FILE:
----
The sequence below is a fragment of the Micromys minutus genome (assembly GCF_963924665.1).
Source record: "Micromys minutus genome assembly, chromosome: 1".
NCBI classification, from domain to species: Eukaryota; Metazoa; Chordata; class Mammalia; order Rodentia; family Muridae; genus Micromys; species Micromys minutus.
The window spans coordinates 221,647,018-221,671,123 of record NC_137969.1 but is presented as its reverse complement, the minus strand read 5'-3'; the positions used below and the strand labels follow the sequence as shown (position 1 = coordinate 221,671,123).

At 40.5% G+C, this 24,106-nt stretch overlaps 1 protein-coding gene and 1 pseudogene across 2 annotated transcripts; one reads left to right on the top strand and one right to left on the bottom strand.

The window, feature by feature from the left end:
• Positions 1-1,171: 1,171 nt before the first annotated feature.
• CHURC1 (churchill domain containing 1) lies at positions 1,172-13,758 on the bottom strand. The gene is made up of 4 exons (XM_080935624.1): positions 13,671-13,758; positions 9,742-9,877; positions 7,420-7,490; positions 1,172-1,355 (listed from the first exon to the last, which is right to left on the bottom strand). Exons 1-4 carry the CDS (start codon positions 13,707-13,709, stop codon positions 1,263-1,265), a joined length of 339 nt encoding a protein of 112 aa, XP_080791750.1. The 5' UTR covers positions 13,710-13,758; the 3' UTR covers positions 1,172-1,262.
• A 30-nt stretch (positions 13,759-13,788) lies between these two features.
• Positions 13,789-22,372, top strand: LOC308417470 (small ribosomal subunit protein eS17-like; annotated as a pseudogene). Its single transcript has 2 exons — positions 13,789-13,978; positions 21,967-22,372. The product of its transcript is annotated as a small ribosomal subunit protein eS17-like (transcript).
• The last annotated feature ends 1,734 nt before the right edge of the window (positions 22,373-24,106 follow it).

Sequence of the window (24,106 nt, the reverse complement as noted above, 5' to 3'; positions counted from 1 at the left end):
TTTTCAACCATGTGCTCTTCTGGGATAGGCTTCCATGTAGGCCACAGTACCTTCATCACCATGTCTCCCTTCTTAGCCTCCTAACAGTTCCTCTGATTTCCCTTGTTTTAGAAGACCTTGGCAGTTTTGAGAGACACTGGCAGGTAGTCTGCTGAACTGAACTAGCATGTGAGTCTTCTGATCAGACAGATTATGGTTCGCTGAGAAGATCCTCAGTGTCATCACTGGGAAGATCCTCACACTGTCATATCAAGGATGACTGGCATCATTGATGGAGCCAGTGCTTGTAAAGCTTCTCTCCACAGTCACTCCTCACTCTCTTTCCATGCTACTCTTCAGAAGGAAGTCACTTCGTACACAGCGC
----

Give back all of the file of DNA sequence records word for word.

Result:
The sequence below is a fragment of the Micromys minutus genome (assembly GCF_963924665.1).
Source record: "Micromys minutus genome assembly, chromosome: 1".
NCBI classification, from domain to species: Eukaryota; Metazoa; Chordata; class Mammalia; order Rodentia; family Muridae; genus Micromys; species Micromys minutus.
The window spans coordinates 221,647,018-221,671,123 of record NC_137969.1 but is presented as its reverse complement, the minus strand read 5'-3'; the positions used below and the strand labels follow the sequence as shown (position 1 = coordinate 221,671,123).

At 40.5% G+C, this 24,106-nt stretch overlaps 1 protein-coding gene and 1 pseudogene across 2 annotated transcripts; one reads left to right on the top strand and one right to left on the bottom strand.

The window, feature by feature from the left end:
• Positions 1-1,171: 1,171 nt before the first annotated feature.
• CHURC1 (churchill domain containing 1) lies at positions 1,172-13,758 on the bottom strand. The gene is made up of 4 exons (XM_080935624.1): positions 13,671-13,758; positions 9,742-9,877; positions 7,420-7,490; positions 1,172-1,355 (listed from the first exon to the last, which is right to left on the bottom strand). Exons 1-4 carry the CDS (start codon positions 13,707-13,709, stop codon positions 1,263-1,265), a joined length of 339 nt encoding a protein of 112 aa, XP_080791750.1. The 5' UTR covers positions 13,710-13,758; the 3' UTR covers positions 1,172-1,262.
• A 30-nt stretch (positions 13,759-13,788) lies between these two features.
• Positions 13,789-22,372, top strand: LOC308417470 (small ribosomal subunit protein eS17-like; annotated as a pseudogene). Its single transcript has 2 exons — positions 13,789-13,978; positions 21,967-22,372. The product of its transcript is annotated as a small ribosomal subunit protein eS17-like (transcript).
• The last annotated feature ends 1,734 nt before the right edge of the window (positions 22,373-24,106 follow it).

Sequence of the window (24,106 nt, the reverse complement as noted above, 5' to 3'; positions counted from 1 at the left end):
TTTTCAACCATGTGCTCTTCTGGGATAGGCTTCCATGTAGGCCACAGTACCTTCATCACCATGTCTCCCTTCTTAGCCTCCTAACAGTTCCTCTGATTTCCCTTGTTTTAGAAGACCTTGGCAGTTTTGAGAGACACTGGCAGGTAGTCTGCTGAACTGAACTAGCATGTGAGTCTTCTGATCAGACAGATTATGGTTCGCTGAGAAGATCCTCAGTGTCATCACTGGGAAGATCCTCACACTGTCATATCAAGGATGACTGGCATCATTGATGGAGCCAGTGCTTGTAAAGCTTCTCTCCACAGTCACTCCTCACTCTCTTTCCATGCTACTCTTCAGAAGGAAGTCACTTCGTACACAGCGC